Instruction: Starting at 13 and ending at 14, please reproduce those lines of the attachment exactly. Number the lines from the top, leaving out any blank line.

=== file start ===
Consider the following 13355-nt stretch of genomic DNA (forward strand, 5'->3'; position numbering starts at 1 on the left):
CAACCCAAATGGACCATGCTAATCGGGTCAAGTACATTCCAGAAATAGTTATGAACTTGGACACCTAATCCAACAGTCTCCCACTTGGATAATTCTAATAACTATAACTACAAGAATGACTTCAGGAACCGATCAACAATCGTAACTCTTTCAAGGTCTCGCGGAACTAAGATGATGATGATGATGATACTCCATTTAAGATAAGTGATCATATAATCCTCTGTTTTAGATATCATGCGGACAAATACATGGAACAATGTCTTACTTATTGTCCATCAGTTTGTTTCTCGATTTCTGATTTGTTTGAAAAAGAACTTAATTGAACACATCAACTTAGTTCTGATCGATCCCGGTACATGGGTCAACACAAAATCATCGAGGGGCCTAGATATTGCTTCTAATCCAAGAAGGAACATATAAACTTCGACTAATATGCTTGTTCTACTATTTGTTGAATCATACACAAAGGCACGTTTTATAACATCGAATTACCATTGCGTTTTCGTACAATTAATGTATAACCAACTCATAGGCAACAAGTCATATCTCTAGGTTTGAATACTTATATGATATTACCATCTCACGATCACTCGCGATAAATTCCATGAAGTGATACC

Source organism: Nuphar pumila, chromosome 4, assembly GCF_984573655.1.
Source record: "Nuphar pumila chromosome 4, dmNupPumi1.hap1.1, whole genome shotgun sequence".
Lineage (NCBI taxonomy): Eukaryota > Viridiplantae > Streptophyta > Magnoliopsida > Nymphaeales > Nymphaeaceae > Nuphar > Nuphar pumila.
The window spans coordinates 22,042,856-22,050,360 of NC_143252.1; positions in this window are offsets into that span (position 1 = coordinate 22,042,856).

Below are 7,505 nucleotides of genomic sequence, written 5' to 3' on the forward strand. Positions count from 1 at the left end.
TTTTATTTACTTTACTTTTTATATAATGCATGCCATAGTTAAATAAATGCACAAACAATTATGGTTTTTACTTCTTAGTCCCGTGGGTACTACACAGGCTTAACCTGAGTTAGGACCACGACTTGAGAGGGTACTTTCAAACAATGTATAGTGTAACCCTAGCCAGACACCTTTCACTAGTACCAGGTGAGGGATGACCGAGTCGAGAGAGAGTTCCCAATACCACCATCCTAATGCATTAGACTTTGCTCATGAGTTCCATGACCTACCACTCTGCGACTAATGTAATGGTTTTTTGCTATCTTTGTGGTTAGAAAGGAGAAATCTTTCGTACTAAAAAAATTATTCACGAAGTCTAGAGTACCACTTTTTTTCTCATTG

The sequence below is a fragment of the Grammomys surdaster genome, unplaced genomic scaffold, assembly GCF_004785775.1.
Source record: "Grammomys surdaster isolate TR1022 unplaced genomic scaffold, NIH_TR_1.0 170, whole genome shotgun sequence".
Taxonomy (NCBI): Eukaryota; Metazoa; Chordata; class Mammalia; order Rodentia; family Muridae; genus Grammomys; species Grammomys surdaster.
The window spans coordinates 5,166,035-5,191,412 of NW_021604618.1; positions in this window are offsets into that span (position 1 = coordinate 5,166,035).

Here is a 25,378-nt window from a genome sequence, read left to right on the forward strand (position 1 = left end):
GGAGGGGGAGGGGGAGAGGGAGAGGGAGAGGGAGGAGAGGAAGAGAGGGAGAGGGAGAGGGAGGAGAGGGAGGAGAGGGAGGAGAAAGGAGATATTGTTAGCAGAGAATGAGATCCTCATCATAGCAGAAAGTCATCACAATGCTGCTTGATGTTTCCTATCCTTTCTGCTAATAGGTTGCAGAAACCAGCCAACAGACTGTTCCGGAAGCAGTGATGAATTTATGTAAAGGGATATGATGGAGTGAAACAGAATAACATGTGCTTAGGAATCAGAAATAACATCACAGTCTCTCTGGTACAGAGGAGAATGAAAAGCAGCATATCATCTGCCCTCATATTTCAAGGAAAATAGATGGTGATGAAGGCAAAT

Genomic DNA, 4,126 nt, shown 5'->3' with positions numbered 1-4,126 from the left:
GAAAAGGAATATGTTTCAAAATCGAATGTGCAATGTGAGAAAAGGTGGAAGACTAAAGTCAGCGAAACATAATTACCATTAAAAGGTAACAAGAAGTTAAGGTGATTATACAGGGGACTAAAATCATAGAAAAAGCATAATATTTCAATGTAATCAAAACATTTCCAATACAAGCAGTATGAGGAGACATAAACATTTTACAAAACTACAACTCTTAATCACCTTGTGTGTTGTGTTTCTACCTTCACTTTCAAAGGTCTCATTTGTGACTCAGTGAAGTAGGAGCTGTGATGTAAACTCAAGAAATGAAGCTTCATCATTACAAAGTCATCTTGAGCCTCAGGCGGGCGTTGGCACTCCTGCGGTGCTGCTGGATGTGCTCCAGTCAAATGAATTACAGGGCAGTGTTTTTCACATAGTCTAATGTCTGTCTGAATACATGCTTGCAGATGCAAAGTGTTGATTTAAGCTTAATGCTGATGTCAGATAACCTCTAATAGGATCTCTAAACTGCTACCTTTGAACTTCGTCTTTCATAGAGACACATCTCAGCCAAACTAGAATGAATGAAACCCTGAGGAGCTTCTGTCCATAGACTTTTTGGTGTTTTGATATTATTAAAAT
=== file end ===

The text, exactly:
Here is a 25,378-nt window from a genome sequence, read left to right on the forward strand (position 1 = left end):
GGAGGGGGAGGGGGAGAGGGAGAGGGAGAGGGAGGAGAGGAAGAGAGGGAGAGGGAGAGGGAGGAGAGGGAGGAGAGGGAGGAGAAAGGAGATATTGTTAGCAGAGAATGAGATCCTCATCATAGCAGAAAGTCATCACAATGCTGCTTGATGTTTCCTATCCTTTCTGCTAATAGGTTGCAGAAACCAGCCAACAGACTGTTCCGGAAGCAGTGATGAATTTATGTAAAGGGATATGATGGAGTGAAACAGAATAACATGTGCTTAGGAATCAGAAATAACATCACAGTCTCTCTGGTACAGAGGAGAATGAAAAGCAGCATATCATCTGCCCTCATATTTCAAGGAAAATAGATGGTGATGAAGGCAAAT